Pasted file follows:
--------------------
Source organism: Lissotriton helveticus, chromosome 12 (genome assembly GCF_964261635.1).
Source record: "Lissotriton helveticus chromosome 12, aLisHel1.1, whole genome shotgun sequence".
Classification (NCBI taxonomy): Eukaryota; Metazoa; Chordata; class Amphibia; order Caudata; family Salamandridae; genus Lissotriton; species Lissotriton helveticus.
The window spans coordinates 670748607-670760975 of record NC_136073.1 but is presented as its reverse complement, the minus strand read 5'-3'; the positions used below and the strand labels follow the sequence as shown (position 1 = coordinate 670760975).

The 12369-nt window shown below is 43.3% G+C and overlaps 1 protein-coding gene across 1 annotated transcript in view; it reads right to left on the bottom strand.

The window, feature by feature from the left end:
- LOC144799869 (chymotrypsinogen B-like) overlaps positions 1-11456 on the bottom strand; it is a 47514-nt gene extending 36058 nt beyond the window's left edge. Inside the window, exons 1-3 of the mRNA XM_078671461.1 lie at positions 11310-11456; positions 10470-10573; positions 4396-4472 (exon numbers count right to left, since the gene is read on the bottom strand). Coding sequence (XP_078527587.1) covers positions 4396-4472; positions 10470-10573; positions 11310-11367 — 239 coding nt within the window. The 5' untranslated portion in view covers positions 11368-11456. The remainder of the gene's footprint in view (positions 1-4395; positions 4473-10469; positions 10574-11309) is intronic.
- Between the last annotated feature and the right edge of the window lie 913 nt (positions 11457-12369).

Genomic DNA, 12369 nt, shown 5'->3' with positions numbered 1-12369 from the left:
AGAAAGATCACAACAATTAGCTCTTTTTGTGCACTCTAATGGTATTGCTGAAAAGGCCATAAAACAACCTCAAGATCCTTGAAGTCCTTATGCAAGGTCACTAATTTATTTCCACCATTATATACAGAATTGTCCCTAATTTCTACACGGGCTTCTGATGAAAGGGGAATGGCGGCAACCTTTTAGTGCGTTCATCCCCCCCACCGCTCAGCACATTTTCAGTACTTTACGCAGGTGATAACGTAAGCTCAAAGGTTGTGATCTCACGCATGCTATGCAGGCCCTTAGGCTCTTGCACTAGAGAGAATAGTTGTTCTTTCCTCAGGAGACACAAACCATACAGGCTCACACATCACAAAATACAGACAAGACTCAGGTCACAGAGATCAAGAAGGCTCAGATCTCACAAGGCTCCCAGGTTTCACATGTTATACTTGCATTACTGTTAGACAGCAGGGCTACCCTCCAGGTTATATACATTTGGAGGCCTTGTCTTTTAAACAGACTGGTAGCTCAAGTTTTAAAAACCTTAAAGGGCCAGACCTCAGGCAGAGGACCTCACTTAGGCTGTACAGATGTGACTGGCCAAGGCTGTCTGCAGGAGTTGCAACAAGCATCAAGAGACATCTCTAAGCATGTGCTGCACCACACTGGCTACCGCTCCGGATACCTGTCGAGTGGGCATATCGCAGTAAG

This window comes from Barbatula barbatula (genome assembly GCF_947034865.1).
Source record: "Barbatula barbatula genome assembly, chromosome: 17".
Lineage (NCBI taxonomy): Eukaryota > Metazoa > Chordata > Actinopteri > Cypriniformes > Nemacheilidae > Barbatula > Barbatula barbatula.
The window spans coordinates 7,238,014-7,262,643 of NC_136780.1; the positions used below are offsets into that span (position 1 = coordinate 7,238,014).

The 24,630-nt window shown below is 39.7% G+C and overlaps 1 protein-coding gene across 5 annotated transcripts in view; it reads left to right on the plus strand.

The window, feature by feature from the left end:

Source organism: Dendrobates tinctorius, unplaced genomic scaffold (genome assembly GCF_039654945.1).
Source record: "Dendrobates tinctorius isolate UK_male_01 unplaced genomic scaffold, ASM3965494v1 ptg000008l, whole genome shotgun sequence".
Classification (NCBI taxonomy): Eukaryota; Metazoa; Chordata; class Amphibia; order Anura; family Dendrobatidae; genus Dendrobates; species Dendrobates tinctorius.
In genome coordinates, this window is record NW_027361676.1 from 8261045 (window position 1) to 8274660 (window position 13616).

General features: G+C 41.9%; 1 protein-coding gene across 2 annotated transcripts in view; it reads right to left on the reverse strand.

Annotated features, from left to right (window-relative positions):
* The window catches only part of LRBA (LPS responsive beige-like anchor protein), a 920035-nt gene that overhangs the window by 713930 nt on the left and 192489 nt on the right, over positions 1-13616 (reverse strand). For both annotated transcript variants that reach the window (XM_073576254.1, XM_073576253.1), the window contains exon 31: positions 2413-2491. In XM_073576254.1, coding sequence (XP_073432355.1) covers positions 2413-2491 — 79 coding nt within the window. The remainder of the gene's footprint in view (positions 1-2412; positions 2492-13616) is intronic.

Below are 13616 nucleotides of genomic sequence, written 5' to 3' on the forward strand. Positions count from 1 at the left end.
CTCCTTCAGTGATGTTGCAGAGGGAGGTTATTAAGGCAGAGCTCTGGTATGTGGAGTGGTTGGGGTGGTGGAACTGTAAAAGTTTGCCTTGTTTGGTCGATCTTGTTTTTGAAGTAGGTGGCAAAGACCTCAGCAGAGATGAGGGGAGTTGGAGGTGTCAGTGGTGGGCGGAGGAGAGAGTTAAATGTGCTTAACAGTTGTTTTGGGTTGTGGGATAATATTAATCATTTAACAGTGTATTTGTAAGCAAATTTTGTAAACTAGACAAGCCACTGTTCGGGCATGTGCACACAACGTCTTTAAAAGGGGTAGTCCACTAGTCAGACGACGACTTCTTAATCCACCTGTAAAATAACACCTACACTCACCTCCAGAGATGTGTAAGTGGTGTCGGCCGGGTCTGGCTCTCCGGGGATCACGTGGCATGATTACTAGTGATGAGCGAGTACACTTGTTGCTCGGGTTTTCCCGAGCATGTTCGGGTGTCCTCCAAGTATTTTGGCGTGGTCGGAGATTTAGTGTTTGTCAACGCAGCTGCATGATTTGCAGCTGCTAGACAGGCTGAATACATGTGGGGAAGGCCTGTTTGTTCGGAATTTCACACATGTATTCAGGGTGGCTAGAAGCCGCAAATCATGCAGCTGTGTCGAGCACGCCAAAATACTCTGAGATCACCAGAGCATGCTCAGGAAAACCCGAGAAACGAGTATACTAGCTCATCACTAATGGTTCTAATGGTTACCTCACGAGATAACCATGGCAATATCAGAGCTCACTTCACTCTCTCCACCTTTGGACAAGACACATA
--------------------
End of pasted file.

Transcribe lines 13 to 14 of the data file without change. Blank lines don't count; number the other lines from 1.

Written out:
Lineage (NCBI taxonomy): Eukaryota > Metazoa > Chordata > Actinopteri > Cypriniformes > Nemacheilidae > Barbatula > Barbatula barbatula.
The window spans coordinates 7,238,014-7,262,643 of NC_136780.1; the positions used below are offsets into that span (position 1 = coordinate 7,238,014).